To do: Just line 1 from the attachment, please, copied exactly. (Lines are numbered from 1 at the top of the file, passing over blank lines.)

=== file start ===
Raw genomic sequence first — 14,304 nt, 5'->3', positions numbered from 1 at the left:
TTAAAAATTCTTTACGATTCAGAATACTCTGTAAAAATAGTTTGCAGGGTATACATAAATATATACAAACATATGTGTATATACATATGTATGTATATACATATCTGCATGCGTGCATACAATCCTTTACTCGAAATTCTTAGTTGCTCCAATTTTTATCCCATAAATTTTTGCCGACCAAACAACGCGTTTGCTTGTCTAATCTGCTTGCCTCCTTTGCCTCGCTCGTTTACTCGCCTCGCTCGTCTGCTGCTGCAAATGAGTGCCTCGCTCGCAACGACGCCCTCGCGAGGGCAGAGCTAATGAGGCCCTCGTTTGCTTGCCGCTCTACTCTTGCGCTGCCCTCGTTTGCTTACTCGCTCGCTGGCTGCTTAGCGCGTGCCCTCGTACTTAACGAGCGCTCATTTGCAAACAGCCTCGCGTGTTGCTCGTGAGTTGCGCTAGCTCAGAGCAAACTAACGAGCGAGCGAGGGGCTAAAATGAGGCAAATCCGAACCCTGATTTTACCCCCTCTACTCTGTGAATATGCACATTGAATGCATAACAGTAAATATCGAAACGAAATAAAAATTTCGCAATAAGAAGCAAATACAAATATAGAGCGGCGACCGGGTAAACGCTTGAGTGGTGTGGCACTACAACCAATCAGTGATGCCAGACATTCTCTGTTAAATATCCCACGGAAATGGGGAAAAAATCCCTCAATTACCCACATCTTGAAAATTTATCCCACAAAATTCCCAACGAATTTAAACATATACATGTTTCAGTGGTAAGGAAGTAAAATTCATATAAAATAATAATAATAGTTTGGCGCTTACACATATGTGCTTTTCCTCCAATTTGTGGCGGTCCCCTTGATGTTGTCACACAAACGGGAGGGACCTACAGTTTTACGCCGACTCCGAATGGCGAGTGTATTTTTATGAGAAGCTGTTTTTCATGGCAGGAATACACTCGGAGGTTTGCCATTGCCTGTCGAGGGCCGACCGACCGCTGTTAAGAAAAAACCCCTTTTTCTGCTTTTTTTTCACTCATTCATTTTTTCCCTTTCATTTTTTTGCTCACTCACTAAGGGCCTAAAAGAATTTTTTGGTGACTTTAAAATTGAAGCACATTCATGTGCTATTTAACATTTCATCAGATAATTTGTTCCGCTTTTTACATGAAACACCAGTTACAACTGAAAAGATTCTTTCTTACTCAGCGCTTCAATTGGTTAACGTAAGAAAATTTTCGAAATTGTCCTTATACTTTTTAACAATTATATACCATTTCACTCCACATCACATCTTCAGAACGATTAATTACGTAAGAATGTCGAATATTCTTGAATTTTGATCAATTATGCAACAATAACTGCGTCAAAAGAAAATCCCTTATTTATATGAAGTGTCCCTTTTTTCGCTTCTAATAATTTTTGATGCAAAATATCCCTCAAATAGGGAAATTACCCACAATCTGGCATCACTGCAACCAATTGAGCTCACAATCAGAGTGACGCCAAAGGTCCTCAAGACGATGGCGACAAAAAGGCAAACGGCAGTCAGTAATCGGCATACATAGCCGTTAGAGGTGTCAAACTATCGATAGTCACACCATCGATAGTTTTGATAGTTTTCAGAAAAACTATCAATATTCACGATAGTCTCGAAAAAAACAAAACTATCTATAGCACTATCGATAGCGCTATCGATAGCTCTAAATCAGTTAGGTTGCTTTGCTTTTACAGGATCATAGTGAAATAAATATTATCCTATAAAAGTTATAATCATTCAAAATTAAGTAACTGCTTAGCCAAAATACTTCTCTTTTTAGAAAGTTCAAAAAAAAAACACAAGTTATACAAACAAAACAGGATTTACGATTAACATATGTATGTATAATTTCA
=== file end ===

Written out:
Raw genomic sequence first — 14,304 nt, 5'->3', positions numbered from 1 at the left: